From their debut back in 2011, Coin-Invest Trust’s range of ‘Butterflies in 3D’ coins has been an annual favourite in the coin calendar. A single 25g sterling silver coin is released each year following the same format, a struck and coloured flower upon which sits a coloured non-metallic butterfly. Surprisingly effective, if a little too ‘add-on’ rather than ‘insert’, they sell out every year, and we don’t expect that to be any different this year.

The 2015 entrant in the series depicts the Common Swordtail butterfly and carries the inscription ‘Mariposas Exoticas’. Previously three of the last four coins carried the inscription ‘Papillons Exotiques’ and the fourth ‘Exotic Butterflies’. All mean the same thing, Mariposas Exoticas being Spanish and Papillons Exotiques being French, both translating to English as Exotic Butterflies. The reasoning behind this comes from each coin being issued for a different country with the language chosen reflecting the main tongue of the issuing country. This also has the added benefit of a changing obverse every year.

Roll over for obverse

Also for 2015, CIT have finally decided to ship the coin in a box instead of just a capsule in a plastic bag. It’s a policy change being implemented in many of their more popular and upmarket coins and it’s about time in our view. The idea that Tiffany, Nano, Mongolian Endangered and other premium ranges selling for large amounts of money, should ship in a plastic bag has long been a source of irritation and disbelief. It would be nice to see them take it further for some ranges with some custom packaging, along the lines of some New Zealand, Perth and Polish Mint coins. This is a good step, however.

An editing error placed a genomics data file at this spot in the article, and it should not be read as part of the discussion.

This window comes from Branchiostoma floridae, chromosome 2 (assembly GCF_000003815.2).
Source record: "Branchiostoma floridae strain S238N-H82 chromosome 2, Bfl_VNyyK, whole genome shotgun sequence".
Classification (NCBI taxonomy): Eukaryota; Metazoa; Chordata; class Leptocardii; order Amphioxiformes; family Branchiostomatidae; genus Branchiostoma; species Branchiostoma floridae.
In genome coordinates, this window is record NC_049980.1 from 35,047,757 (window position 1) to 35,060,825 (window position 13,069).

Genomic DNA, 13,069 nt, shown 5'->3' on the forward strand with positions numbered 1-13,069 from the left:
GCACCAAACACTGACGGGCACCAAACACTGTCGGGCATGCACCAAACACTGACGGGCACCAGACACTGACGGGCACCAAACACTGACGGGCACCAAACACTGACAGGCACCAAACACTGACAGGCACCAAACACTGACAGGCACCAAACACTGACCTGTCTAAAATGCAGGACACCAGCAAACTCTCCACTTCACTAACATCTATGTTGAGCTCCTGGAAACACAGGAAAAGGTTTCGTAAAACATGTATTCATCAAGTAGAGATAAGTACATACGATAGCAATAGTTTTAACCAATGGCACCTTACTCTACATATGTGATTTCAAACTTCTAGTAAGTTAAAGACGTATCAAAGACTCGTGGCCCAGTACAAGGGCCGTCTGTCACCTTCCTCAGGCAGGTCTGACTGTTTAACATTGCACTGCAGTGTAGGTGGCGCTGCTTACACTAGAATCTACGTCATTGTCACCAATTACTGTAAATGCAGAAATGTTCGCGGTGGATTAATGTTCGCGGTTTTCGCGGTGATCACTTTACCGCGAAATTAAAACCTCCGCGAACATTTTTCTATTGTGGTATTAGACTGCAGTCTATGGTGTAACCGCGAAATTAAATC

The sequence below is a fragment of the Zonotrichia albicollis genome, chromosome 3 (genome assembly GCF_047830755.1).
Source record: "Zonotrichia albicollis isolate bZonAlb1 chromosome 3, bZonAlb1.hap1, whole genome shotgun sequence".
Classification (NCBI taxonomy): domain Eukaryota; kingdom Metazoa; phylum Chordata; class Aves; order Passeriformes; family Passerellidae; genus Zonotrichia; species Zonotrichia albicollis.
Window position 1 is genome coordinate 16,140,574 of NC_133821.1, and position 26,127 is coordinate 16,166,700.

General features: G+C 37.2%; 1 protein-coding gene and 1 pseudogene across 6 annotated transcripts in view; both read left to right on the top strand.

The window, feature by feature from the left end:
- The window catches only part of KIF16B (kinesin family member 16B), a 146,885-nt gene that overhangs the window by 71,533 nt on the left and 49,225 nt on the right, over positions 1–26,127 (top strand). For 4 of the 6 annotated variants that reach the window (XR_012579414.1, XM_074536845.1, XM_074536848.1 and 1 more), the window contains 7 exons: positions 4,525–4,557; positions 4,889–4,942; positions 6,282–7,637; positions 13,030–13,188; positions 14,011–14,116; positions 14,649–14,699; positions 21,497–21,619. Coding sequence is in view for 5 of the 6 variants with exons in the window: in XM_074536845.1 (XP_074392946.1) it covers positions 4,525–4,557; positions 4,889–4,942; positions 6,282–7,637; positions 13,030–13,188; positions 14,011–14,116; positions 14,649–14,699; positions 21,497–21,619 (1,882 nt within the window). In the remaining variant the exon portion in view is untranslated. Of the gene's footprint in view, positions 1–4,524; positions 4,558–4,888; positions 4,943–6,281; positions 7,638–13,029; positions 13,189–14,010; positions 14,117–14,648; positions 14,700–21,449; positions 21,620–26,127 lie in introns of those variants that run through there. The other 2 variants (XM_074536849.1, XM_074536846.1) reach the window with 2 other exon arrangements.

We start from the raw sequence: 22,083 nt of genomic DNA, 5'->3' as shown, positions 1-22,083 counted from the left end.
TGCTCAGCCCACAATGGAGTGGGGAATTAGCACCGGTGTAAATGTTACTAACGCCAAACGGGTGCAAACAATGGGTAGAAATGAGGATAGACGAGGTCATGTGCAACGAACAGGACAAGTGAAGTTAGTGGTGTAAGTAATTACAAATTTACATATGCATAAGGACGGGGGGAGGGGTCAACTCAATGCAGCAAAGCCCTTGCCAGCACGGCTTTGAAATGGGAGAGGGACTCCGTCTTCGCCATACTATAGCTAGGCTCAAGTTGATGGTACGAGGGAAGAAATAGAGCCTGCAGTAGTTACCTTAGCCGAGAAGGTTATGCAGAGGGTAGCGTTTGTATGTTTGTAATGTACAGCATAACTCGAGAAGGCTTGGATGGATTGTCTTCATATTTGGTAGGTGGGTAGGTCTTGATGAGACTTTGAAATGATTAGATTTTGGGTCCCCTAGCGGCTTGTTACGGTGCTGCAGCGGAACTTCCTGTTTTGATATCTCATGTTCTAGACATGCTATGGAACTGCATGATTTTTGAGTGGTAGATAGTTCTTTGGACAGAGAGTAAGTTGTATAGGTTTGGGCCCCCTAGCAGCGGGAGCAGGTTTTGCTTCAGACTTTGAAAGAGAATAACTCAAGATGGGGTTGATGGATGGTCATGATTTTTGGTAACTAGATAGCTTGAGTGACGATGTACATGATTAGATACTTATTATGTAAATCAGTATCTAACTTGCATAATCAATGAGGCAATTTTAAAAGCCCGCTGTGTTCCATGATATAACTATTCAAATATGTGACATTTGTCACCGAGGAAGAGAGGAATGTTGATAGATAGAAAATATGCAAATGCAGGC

Limited as usual to just 2,500 pieces, the coin should start shipping in the first week of December depending on where you buy from for around th €80-100 mark.


Special box included Graphium policenes or Common  Swordtail is a butterfly belonging to the Papillionidae family. It is indigenous to all forest regions in sub-Saharan Africa. The females with their wingspan of approximately 70 mm are usually slightly bigger than the males, but are spotted far less frequently.

The males have scales on the inner surface of their wings, with which they spread pheromones, in order to attract females. The female, on the other hand, is able to determine the age and fertility of a potential partner based on the scent.

WEIGHT 25.00 g
SIZE 38.61 mm